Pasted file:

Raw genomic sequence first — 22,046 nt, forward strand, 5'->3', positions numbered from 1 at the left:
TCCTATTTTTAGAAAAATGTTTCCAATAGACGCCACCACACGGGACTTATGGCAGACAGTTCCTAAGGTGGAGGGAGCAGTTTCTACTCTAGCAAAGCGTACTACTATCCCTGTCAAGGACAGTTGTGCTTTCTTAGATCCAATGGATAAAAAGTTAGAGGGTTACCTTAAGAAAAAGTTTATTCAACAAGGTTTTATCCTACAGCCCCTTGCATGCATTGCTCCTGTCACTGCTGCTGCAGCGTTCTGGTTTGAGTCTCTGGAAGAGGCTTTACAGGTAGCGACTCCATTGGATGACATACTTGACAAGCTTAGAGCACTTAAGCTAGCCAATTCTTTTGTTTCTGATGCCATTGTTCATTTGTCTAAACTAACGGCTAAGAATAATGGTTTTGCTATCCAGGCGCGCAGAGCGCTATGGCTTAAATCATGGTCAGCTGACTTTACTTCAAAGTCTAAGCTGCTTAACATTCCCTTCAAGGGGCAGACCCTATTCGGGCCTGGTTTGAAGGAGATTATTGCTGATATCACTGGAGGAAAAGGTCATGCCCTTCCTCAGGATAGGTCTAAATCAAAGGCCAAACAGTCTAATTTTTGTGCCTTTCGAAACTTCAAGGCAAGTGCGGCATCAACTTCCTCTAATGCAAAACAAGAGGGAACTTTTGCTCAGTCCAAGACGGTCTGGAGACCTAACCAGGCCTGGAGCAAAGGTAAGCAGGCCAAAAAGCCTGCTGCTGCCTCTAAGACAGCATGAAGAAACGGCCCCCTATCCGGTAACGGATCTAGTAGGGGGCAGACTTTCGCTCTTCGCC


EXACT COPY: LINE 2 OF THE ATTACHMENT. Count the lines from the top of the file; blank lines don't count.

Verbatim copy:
TCCTATTTTTAGAAAAATGTTTCCAATAGACGCCACCACACGGGACTTATGGCAGACAGTTCCTAAGGTGGAGGGAGCAGTTTCTACTCTAGCAAAGCGTACTACTATCCCTGTCAAGGACAGTTGTGCTTTCTTAGATCCAATGGATAAAAAGTTAGAGGGTTACCTTAAGAAAAAGTTTATTCAACAAGGTTTTATCCTACAGCCCCTTGCATGCATTGCTCCTGTCACTGCTGCTGCAGCGTTCTGGTTTGAGTCTCTGGAAGAGGCTTTACAGGTAGCGACTCCATTGGATGACATACTTGACAAGCTTAGAGCACTTAAGCTAGCCAATTCTTTTGTTTCTGATGCCATTGTTCATTTGTCTAAACTAACGGCTAAGAATAATGGTTTTGCTATCCAGGCGCGCAGAGCGCTATGGCTTAAATCATGGTCAGCTGACTTTACTTCAAAGTCTAAGCTGCTTAACATTCCCTTCAAGGGGCAGACCCTATTCGGGCCTGGTTTGAAGGAGATTATTGCTGATATCACTGGAGGAAAAGGTCATGCCCTTCCTCAGGATAGGTCTAAATCAAAGGCCAAACAGTCTAATTTTTGTGCCTTTCGAAACTTCAAGGCAAGTGCGGCATCAACTTCCTCTAATGCAAAACAAGAGGGAACTTTTGCTCAGTCCAAGACGGTCTGGAGACCTAACCAGGCCTGGAGCAAAGGTAAGCAGGCCAAAAAGCCTGCTGCTGCCTCTAAGACAGCATGAAGAAACGGCCCCCTATCCGGTAACGGATCTAGTAGGGGGCAGACTTTCGCTCTTCGCC